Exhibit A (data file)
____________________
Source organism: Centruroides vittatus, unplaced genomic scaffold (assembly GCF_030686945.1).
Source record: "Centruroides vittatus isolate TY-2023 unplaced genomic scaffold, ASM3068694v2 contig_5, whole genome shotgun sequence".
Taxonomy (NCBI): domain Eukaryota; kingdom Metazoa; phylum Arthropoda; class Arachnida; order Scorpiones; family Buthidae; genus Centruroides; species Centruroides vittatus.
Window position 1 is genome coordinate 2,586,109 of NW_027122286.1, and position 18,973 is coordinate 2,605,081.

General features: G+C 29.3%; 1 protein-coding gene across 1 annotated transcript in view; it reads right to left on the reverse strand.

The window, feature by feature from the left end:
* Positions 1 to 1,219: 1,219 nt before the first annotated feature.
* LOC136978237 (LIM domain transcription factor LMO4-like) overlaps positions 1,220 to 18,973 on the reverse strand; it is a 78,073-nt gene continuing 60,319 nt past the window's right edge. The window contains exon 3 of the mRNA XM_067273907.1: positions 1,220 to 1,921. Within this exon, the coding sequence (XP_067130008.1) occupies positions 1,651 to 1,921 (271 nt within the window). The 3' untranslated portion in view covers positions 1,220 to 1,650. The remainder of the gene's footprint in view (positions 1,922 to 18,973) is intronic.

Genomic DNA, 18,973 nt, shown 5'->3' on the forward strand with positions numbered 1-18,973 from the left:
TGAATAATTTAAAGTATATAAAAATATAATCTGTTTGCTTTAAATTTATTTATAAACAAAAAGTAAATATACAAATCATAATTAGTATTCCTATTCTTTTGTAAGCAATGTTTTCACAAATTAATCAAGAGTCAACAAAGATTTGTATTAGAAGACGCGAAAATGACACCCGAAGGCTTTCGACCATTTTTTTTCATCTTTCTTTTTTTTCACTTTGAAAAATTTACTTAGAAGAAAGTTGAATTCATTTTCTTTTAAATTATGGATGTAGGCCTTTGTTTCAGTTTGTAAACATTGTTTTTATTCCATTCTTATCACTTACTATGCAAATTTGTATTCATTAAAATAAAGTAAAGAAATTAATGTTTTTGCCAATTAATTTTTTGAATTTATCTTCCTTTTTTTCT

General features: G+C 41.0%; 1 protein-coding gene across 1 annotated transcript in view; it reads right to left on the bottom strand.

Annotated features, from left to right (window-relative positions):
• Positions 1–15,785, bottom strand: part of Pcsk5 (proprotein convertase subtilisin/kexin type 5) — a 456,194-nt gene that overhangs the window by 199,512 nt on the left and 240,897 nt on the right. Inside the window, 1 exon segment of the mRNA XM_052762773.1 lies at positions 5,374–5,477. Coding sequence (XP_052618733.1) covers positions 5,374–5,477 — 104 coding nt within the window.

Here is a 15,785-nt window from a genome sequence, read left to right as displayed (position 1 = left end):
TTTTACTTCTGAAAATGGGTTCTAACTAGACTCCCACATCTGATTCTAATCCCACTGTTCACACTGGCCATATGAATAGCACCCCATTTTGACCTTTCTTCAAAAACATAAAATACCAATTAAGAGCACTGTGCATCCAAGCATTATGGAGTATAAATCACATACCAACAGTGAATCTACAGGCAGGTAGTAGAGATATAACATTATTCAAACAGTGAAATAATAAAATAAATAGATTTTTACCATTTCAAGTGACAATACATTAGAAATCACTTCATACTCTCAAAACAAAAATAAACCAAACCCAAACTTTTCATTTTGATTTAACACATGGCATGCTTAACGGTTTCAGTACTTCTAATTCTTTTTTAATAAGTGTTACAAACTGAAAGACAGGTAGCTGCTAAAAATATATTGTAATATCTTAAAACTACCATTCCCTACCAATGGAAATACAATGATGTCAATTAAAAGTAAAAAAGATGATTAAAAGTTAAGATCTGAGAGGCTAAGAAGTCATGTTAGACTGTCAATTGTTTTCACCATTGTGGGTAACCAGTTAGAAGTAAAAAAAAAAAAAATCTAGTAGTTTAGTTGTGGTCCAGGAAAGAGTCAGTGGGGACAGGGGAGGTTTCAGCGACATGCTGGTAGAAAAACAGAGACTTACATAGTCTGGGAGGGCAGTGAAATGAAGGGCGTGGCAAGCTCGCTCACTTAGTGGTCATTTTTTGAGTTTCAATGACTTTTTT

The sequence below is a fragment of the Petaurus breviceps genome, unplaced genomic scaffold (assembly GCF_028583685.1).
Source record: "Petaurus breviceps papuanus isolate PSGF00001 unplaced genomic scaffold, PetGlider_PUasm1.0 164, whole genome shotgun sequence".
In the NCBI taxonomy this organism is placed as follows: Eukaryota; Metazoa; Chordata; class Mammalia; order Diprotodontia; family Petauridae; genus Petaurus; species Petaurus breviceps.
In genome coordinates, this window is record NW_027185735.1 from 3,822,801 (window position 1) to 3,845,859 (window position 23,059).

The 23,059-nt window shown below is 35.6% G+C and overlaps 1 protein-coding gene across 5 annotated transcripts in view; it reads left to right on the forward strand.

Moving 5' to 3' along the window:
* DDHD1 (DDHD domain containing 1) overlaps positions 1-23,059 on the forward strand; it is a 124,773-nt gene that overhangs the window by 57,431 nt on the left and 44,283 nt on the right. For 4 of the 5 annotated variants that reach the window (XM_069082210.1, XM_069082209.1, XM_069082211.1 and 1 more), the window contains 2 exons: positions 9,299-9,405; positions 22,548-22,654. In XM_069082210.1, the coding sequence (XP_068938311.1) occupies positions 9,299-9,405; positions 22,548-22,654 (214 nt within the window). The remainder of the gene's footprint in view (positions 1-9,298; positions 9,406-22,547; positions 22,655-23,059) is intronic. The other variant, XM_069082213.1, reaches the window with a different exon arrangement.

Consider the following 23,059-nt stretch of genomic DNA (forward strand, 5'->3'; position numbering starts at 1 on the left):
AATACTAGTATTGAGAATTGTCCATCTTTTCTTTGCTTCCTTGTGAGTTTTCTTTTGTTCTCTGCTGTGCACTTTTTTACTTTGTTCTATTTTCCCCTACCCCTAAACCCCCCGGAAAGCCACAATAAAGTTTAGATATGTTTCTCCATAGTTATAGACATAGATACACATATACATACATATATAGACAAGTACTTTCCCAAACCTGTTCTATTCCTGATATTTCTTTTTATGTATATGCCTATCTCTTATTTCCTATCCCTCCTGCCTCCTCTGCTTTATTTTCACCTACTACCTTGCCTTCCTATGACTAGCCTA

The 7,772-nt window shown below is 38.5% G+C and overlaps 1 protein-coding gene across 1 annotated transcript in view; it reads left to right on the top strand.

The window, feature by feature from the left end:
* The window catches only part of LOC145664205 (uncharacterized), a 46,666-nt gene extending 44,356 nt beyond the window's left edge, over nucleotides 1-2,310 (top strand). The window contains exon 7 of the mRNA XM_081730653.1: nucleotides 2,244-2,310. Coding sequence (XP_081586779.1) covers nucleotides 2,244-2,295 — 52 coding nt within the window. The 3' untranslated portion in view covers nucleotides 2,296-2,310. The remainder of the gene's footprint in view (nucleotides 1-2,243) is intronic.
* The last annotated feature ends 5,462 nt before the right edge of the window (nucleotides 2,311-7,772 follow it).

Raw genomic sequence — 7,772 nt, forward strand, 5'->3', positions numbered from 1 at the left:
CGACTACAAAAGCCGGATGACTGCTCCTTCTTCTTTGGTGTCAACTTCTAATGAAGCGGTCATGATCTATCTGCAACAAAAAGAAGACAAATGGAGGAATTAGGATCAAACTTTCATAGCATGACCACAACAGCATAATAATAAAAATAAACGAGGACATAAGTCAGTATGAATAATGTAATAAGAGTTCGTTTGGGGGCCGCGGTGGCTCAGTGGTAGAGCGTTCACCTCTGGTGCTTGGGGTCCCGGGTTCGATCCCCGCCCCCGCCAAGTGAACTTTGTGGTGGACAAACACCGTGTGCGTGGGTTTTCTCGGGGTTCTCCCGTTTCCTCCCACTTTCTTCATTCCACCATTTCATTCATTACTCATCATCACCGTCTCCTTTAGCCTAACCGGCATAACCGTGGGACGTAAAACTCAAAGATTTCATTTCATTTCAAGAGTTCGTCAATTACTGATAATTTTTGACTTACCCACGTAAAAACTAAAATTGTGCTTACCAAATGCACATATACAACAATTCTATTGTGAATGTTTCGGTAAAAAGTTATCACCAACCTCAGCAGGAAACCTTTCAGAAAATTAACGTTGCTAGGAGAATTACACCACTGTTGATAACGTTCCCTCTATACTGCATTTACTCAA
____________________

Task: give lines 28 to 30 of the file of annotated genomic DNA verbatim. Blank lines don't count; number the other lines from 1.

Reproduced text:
* The last annotated feature ends 5,462 nt before the right edge of the window (nucleotides 2,311-7,772 follow it).

Raw genomic sequence — 7,772 nt, forward strand, 5'->3', positions numbered from 1 at the left:
CGACTACAAAAGCCGGATGACTGCTCCTTCTTCTTTGGTGTCAACTTCTAATGAAGCGGTCATGATCTATCTGCAACAAAAAGAAGACAAATGGAGGAATTAGGATCAAACTTTCATAGCATGACCACAACAGCATAATAATAAAAATAAACGAGGACATAAGTCAGTATGAATAATGTAATAAGAGTTCGTTTGGGGGCCGCGGTGGCTCAGTGGTAGAGCGTTCACCTCTGGTGCTTGGGGTCCCGGGTTCGATCCCCGCCCCCGCCAAGTGAACTTTGTGGTGGACAAACACCGTGTGCGTGGGTTTTCTCGGGGTTCTCCCGTTTCCTCCCACTTTCTTCATTCCACCATTTCATTCATTACTCATCATCACCGTCTCCTTTAGCCTAACCGGCATAACCGTGGGACGTAAAACTCAAAGATTTCATTTCATTTCAAGAGTTCGTCAATTACTGATAATTTTTGACTTACCCACGTAAAAACTAAAATTGTGCTTACCAAATGCACATATACAACAATTCTATTGTGAATGTTTCGGTAAAAAGTTATCACCAACCTCAGCAGGAAACCTTTCAGAAAATTAACGTTGCTAGGAGAATTACACCACTGTTGATAACGTTCCCTCTATACTGCATTTACTCAA